ASTM International - ASTM E1415-91(2012)
Standard Guide for Conducting Static Toxicity Tests With Lemna gibba G3 (Withdrawn 2021)
|Publication Date:||1 December 2012|
|ICS Code (Laboratory medicine in general):||11.100.01|
significance And Use:
5.1 The term duckweed commonly refers to members of the family Lemnaceae. This family has many species world-wide in 4 genera. This guide is designed for toxicity testing with one particular clone... View More
5.1 The term duckweed commonly refers to members of the family Lemnaceae. This family has many species world-wide in 4 genera. This guide is designed for toxicity testing with one particular clone of one species of duckweed that has been extensively studied, Lemna gibba G3, although other species such as Lemna minor or Spirodela spp. can probably also be tested using the procedures described herein.
5.2 Duckweeds are widespread, free-floating aquatic plants, ranging in the world from tropical to temperate zones. Duckweeds are a source of food for waterfowl and small animals and provide food, shelter, and shade for fish. The plants also serve as physical support for a variety of small invertebrates. Duckweed is fast growing and reproduces rapidly compared with other vascular plants (1).3 Under conditions favorable for its growth, it can multiply quickly and form a dense mat in lakes, ponds, and canals, primarily in fresh water, but also in estuaries. It also grows well in effluents of wastewater treatment plants and has been suggested as a means of treating wastewaters (2). A dense mat of duckweed can block sunlight and aeration and cause fish kills (3).
5.3 Duckweed is small enough that large laboratory facilities are not necessary, but large enough that effects can be observed visually.
5.4 Because duckweed is a floating macrophyte, it might be particularly susceptible to surface active and hydrophobic chemicals that concentrate at the air-water interface. Results of duckweed tests on such chemicals, therefore, might be substantially different from those obtained with other aquatic species.
5.5 Results of toxicity tests with duckweed might be used to predict effects likely to occur on duckweed in field situations as a result of exposure under comparable conditions.
5.6 Results of tests with duckweed might be used to compare the toxicities of different materials and to study the effects of various environmental factors on results of such tests.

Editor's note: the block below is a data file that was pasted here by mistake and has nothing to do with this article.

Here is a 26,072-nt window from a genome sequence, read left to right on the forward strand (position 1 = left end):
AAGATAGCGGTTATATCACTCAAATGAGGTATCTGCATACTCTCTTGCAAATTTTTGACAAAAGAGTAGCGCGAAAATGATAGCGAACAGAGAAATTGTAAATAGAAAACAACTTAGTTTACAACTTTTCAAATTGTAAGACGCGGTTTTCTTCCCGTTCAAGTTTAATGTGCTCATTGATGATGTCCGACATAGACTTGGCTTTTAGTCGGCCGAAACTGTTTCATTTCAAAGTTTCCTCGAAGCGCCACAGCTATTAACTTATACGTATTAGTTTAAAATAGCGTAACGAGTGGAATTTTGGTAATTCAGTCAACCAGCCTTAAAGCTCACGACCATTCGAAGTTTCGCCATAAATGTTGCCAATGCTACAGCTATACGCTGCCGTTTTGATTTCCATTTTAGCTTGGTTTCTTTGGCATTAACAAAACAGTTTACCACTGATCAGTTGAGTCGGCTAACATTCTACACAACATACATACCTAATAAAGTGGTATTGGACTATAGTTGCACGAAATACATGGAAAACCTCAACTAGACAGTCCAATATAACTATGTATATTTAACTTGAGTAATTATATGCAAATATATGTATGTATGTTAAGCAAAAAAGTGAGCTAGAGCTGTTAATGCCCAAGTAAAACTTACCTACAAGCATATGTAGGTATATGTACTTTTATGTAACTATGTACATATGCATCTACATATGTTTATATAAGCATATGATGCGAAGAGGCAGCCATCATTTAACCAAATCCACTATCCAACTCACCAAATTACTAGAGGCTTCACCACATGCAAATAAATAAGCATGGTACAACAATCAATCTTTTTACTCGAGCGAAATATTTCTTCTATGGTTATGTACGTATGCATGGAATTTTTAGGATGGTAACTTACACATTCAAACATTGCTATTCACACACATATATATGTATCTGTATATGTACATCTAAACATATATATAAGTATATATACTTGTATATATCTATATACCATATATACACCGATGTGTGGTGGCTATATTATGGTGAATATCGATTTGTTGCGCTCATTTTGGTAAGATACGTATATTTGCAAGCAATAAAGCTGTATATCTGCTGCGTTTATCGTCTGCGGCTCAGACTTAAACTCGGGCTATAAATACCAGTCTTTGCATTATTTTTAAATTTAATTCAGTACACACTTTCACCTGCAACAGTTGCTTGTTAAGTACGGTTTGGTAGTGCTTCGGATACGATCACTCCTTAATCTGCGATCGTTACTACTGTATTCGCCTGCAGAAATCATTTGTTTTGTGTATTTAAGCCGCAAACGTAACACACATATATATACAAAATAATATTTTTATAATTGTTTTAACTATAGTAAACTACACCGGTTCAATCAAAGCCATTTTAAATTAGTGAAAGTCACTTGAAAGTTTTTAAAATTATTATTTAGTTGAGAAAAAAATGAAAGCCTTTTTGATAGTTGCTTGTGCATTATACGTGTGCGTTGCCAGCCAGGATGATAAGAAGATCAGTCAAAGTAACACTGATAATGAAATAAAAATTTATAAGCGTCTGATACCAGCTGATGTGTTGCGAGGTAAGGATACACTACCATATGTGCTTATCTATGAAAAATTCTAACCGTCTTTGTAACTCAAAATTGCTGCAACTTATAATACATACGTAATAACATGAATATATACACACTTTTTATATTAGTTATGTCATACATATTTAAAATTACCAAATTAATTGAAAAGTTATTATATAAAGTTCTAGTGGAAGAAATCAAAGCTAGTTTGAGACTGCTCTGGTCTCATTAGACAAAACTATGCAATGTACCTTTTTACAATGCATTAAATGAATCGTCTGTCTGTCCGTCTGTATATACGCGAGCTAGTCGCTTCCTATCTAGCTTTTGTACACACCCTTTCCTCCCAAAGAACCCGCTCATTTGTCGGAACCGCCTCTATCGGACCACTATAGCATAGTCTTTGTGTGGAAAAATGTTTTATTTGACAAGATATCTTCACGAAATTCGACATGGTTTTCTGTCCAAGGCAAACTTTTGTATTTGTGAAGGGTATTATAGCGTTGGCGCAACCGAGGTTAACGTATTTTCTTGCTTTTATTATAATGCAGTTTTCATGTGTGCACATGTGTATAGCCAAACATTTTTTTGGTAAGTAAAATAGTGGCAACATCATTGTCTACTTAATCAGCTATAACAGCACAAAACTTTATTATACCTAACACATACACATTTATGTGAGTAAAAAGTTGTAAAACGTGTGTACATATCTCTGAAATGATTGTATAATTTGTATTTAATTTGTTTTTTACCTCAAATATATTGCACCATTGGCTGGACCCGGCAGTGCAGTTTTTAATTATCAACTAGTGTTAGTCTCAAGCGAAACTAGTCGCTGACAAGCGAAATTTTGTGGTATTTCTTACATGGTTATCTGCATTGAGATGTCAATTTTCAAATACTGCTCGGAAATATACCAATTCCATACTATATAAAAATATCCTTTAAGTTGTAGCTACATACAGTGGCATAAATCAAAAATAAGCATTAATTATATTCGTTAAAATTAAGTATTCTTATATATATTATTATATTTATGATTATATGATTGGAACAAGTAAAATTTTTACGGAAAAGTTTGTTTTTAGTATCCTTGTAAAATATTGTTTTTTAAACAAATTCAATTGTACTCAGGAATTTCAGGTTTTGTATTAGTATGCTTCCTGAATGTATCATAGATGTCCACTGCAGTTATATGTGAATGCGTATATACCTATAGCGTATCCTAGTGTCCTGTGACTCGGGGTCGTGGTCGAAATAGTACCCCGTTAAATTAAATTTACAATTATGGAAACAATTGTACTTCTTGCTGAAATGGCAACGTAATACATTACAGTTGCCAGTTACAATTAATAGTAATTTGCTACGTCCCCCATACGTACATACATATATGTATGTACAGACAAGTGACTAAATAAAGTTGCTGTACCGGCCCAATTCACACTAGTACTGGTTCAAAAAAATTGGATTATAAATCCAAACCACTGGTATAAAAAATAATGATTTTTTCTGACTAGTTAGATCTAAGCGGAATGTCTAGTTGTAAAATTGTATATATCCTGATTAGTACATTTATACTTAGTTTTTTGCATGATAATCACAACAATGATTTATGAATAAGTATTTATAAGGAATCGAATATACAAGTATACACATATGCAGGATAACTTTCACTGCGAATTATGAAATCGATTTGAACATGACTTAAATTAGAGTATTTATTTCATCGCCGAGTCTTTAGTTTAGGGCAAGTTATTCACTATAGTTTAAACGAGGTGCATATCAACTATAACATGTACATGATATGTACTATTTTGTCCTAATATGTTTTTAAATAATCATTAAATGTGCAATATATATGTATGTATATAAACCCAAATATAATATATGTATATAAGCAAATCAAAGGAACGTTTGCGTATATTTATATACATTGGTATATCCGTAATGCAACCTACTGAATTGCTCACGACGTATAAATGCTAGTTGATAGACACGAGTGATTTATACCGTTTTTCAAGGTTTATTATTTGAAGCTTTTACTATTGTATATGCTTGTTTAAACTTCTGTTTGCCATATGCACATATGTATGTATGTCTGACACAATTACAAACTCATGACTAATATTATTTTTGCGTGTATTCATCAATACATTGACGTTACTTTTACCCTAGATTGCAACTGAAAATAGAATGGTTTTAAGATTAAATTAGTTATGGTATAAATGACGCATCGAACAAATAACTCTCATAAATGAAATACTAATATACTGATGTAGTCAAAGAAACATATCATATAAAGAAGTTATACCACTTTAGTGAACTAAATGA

5.7 Results of tests with duckweed might be an important consideration when assessing the hazards of materials to aquatic organism (see Guide E1023) or when deriving water quality criteria for aquatic organisms (4).
5.8 Results of tests with duckweed might be useful for studying biological availability of, and structure-activity relationships between test materials.
5.9 Results of tests with duckweed will depend on temperature, composition of the growth medium, condition of the test organisms, and other factors. The growth media that are usually used for tests with duckweed contain concentrations of salts, minerals, and nutrients that greatly exceed those in most surface waters.View Less
1.1 This guide describes procedures for obtaining laboratory data concerning the adverse effects of a text material added to growth medium on a certain species of duckweed (Lemna gibba G3) during a 7-day exposure using the static technique. These procedures will probably be useful for conducting toxicity tests with other species of duckweed and other floating vascular plants, although modifications might be necessary.
1.2 Special needs or circumstances might also justify modification of this standard. Although using appropriate procedures is more important than following prescribed procedures, results of tests conducted using unusual procedures are not likely to be comparable to results of many other tests. Comparison of results obtained using modified and unmodified versions of these procedures might provide useful information concerning new concepts and procedures for conducting tests with duckweed.
1.3 The procedures in this guide are applicable to most chemicals, either individually or in formulations, commercial products, or known mixtures. With appropriate modifications these procedures can be used to conduct tests on temperature and pH and on such other materials as aqueous effluents (see also Guide E1192), leachates, oils, particulate matter, sediments and surface waters. These procedures do not specifically address effluents because to date there is little experience using duckweeds in effluent testing and such tests may pose problems with acclimation of the test organisms to the receiving water. Static tests might not be applicable to materials that have a high oxygen demand, are highly volatile, are rapidly biologically or chemically transformed in aqueous solution, or are removed from test solutions in substantial quantities by the test chambers or organisms during the test.
1.4 Results of toxicity tests performed using the procedures in this guide should usually be reported in terms of the 7-day IC50 based on inhibition of growth. In some situations it might only be necessary to determine whether a specific concentration unacceptably affects the growth of the test species or whether the IC50 is above or below a specific concentration. Another end point that may be calculated is the no observed effect concentration (NOEC).
1.5 The sections of this guide appear as follows:
|Summary of Guide||4|
|Significance and Use||5|
|Beginning the Test||11.4|
|Duration of Test||11.5|
|Acceptability of Test||13|
|Calculation of Results||14|
1.6 This standard does not purport to address all of the safety concerns, if any, associated with its use. It is the responsibility of the user of this standard to establish appropriate safety and health practices and to determine the applicability of regulatory limitations prior to use. Specific hazard statements are given in Section 6.